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Y2K-1 Will Arrive A Bit Late

If you’re already counting down to Y2K, don’t forget to add an extra second this New Year’s Eve.

The folks who decide these things have decreed that there shall be a leap second on Dec. 31, 1998, to keep our clocks synchronized to the spin of the Earth.

America’s timekeepers—the National Institute of Standards and Technology in Boulder, Colo., and the U.S. Naval Observatory in Washington, D.C.—will make this adjustment along with all other keepers of precise time around the world. Leap second decisions are made by the International Earth Rotation Service and the International Bureau of Weights and Measures.

Ever since 1972, when the world began keeping Coordinated Universal Time (known by its French abbreviation of UTC) instead of Greenwich Mean Time, our clocks have been gaining on the Earth. To keep them in step, an extra second has to be inserted from time to time, allowing the laggard Earth to catch up. If such adjustments were not made, after 10,000 years or so we would notice our clocks reading noon just as the sun was coming up.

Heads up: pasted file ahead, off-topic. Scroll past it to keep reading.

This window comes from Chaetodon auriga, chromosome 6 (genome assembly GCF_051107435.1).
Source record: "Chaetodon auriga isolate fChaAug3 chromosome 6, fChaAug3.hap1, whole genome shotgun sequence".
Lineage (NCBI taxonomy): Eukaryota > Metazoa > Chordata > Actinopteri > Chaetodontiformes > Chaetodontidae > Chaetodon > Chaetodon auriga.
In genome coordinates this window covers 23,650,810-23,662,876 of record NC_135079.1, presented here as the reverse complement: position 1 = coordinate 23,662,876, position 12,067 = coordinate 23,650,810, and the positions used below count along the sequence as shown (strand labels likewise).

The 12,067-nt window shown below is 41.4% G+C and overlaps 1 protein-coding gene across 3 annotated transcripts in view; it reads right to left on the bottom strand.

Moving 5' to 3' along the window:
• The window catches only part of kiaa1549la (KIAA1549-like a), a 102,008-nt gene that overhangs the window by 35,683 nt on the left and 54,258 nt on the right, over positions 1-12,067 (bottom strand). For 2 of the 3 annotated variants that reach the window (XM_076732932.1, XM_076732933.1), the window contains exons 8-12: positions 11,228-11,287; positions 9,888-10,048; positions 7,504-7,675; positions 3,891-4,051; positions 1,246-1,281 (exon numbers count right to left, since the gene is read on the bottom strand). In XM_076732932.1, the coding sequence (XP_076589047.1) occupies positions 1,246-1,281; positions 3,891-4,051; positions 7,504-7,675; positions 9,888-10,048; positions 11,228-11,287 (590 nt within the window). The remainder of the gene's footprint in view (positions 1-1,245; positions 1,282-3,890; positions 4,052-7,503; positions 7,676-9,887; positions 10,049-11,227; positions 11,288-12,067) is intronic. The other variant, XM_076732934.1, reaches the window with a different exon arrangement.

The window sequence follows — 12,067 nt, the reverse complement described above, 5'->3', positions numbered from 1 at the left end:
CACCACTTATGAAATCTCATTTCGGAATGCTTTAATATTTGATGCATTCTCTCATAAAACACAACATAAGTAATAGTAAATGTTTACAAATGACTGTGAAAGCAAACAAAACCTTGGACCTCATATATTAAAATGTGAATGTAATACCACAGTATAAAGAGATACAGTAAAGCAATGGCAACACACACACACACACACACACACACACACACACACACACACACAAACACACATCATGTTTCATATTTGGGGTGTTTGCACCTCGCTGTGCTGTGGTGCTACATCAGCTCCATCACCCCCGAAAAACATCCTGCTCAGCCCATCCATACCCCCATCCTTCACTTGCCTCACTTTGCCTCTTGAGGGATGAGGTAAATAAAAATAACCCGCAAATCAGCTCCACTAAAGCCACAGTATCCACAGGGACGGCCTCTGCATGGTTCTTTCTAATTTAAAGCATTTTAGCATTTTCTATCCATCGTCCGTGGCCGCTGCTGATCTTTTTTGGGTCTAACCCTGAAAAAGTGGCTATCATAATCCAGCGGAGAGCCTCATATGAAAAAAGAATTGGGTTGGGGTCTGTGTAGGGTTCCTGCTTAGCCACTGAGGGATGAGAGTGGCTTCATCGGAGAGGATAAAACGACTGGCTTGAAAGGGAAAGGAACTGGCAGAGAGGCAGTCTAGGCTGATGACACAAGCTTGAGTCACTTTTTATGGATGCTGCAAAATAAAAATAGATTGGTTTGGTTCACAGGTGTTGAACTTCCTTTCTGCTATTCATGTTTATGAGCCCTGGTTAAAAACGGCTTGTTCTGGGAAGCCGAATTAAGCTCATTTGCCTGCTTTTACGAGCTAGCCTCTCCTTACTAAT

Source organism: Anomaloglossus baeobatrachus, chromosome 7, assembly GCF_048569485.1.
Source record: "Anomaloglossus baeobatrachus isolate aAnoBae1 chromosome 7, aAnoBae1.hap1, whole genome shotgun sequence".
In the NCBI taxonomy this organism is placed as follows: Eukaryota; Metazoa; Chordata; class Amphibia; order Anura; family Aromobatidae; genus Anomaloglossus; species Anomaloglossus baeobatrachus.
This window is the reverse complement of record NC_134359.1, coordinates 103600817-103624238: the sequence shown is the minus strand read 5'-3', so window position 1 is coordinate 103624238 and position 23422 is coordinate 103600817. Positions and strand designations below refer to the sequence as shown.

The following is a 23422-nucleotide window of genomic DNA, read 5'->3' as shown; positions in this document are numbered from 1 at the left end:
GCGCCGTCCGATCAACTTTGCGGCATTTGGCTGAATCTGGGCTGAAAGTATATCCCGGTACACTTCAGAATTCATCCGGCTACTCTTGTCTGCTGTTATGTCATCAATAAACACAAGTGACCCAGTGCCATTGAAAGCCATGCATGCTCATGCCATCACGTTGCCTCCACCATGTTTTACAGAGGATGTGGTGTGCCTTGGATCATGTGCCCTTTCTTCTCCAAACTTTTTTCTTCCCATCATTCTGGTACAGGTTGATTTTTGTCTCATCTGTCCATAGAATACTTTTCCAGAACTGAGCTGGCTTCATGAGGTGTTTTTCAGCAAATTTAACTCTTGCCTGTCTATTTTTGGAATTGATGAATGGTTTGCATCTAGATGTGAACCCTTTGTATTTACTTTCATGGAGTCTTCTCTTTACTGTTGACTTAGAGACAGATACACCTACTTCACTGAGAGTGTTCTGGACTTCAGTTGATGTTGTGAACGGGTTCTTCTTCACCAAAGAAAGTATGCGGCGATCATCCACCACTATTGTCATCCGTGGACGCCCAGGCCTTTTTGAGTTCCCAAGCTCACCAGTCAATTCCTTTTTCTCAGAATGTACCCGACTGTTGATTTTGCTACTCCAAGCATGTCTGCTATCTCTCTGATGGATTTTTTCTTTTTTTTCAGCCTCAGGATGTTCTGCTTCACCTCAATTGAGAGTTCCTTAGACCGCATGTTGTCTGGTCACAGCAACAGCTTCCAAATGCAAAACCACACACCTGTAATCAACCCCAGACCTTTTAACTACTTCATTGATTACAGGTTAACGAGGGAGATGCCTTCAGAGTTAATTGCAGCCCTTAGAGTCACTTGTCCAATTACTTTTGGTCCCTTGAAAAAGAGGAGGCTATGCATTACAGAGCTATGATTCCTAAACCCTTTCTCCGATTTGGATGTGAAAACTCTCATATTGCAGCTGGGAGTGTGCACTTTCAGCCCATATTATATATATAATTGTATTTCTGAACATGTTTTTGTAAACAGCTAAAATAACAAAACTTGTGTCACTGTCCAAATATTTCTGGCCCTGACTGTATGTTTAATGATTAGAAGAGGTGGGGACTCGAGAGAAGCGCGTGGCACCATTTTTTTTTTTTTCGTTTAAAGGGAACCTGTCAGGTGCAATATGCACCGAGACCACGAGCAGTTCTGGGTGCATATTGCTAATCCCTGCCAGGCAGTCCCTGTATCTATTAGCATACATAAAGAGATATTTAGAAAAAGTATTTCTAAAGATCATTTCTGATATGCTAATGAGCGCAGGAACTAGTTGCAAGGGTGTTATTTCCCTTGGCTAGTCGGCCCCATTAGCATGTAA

The last leap second was added on June 30, 1997, and the 22nd one in the series will be inserted on Dec. 31, 1998, at 7 p.m. Eastern time (6 p.m. Central time, 5 p.m. Mountain time, and 4 p.m. Pacific time). The extra second will make the last minute before the hour a total of 61 seconds long.

As a non-regulatory agency of the U.S. Department of Commerce's Technology Administration, NIST promotes economic growth by working with industry to develop and apply technology, measurements and standards through four partnerships: the Measurement and Standards Laboratories, the Advanced Technology Program, the Manufacturing Extension Partnership and the Baldrige National Quality Program.

Released December 23, 1998, Updated November 27, 2017